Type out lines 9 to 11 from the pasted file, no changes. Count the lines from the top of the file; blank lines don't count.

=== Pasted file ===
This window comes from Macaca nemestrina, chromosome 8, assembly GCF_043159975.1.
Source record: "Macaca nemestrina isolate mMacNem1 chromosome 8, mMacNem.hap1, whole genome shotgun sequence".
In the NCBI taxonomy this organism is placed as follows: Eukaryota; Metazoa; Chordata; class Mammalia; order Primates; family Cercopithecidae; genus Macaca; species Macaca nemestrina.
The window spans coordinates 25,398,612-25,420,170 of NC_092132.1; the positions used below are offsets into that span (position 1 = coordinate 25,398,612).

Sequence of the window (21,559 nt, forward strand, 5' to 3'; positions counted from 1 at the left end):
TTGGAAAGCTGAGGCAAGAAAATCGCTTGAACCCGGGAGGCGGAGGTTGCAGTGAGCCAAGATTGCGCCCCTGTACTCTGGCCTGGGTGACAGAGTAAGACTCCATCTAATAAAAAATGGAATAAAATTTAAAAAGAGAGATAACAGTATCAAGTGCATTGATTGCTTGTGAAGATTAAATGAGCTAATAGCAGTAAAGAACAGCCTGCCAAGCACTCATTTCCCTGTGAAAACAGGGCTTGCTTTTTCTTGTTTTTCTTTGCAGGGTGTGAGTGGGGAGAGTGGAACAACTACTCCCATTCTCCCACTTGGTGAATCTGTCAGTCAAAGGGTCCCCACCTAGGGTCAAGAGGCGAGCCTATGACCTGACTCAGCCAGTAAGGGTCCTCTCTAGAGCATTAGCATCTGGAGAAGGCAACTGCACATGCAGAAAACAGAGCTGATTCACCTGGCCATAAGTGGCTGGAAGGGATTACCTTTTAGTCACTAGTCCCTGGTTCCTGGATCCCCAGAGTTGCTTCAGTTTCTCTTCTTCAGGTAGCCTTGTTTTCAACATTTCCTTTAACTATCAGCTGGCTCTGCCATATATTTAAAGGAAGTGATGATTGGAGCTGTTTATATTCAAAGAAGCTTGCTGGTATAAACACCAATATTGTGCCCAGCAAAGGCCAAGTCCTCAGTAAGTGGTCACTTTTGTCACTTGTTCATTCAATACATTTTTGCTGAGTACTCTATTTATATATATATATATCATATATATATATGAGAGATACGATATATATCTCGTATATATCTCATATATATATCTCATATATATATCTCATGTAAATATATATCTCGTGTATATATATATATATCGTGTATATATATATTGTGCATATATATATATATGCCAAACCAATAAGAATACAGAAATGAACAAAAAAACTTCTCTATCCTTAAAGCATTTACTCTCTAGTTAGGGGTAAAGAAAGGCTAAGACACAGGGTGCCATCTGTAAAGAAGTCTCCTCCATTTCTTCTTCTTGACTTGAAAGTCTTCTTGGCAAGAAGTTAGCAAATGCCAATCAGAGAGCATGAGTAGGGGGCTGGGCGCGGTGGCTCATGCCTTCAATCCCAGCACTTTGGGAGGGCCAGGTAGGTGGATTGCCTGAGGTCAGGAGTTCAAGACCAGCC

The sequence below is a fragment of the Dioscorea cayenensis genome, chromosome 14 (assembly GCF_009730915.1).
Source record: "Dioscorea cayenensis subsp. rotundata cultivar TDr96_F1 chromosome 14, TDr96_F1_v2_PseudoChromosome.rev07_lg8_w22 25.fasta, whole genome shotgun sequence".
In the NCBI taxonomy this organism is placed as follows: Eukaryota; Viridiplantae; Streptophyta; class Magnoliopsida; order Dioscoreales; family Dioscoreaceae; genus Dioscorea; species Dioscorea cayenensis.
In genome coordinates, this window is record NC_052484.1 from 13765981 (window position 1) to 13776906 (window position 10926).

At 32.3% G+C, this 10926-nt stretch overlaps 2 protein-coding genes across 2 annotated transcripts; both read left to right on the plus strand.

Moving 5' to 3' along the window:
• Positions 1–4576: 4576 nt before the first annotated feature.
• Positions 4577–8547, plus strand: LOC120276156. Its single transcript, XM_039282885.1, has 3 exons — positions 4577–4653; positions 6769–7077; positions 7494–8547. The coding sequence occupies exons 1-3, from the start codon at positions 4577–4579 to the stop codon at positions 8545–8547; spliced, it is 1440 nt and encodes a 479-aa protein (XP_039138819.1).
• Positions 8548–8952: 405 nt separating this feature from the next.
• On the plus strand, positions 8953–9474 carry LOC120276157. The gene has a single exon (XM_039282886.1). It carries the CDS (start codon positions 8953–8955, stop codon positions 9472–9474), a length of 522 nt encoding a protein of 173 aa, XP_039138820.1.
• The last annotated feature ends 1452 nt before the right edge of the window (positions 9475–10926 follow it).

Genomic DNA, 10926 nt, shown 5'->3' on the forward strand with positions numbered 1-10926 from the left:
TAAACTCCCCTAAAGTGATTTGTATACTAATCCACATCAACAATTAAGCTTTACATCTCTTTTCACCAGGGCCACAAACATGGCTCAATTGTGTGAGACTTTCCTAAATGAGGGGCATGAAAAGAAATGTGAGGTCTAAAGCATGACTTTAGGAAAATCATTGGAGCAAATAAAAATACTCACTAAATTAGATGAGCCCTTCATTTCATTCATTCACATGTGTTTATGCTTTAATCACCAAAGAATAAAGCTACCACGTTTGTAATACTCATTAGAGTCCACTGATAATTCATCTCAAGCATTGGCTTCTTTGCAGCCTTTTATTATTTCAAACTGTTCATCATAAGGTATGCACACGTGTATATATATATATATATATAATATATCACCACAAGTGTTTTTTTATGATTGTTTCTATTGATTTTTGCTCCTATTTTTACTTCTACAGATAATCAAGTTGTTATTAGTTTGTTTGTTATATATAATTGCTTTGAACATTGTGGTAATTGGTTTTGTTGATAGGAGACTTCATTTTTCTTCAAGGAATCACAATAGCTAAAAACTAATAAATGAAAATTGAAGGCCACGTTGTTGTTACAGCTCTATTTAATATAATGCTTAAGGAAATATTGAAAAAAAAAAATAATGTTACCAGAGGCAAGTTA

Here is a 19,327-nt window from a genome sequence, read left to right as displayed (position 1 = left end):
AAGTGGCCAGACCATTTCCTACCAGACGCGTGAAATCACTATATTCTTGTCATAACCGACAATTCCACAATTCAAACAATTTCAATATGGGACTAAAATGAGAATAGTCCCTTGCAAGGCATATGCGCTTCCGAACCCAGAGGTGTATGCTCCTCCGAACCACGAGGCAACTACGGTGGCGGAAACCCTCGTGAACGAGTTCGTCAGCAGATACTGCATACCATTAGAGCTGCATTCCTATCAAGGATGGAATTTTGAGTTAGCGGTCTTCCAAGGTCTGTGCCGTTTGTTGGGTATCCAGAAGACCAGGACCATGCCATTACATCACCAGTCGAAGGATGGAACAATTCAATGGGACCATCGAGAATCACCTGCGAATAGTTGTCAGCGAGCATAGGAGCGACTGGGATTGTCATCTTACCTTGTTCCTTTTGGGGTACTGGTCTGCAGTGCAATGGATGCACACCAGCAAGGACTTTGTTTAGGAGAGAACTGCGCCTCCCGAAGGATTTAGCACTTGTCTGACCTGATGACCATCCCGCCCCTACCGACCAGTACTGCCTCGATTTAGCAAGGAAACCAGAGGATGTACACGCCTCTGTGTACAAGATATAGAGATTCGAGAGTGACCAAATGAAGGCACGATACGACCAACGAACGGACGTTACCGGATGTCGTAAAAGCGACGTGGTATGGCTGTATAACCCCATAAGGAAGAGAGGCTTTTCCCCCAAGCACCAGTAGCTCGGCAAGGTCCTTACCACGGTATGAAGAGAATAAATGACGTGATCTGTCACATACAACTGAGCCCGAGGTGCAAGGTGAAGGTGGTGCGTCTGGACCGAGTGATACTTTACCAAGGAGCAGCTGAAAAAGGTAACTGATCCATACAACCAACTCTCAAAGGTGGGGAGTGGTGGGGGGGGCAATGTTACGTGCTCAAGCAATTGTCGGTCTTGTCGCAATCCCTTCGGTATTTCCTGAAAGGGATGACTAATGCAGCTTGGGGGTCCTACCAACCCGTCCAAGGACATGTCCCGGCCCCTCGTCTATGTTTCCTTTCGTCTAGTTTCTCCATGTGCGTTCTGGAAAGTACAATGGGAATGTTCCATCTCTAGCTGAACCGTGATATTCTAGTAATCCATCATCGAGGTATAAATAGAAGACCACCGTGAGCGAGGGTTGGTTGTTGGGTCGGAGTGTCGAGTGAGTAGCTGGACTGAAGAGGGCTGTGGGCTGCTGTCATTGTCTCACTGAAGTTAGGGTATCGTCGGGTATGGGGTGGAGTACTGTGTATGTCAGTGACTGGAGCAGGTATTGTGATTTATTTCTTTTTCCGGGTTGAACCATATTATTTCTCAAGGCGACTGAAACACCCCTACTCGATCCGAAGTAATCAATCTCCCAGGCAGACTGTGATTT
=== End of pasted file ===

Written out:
In the NCBI taxonomy this organism is placed as follows: Eukaryota; Viridiplantae; Streptophyta; class Magnoliopsida; order Dioscoreales; family Dioscoreaceae; genus Dioscorea; species Dioscorea cayenensis.
In genome coordinates, this window is record NC_052484.1 from 13765981 (window position 1) to 13776906 (window position 10926).

At 32.3% G+C, this 10926-nt stretch overlaps 2 protein-coding genes across 2 annotated transcripts; both read left to right on the plus strand.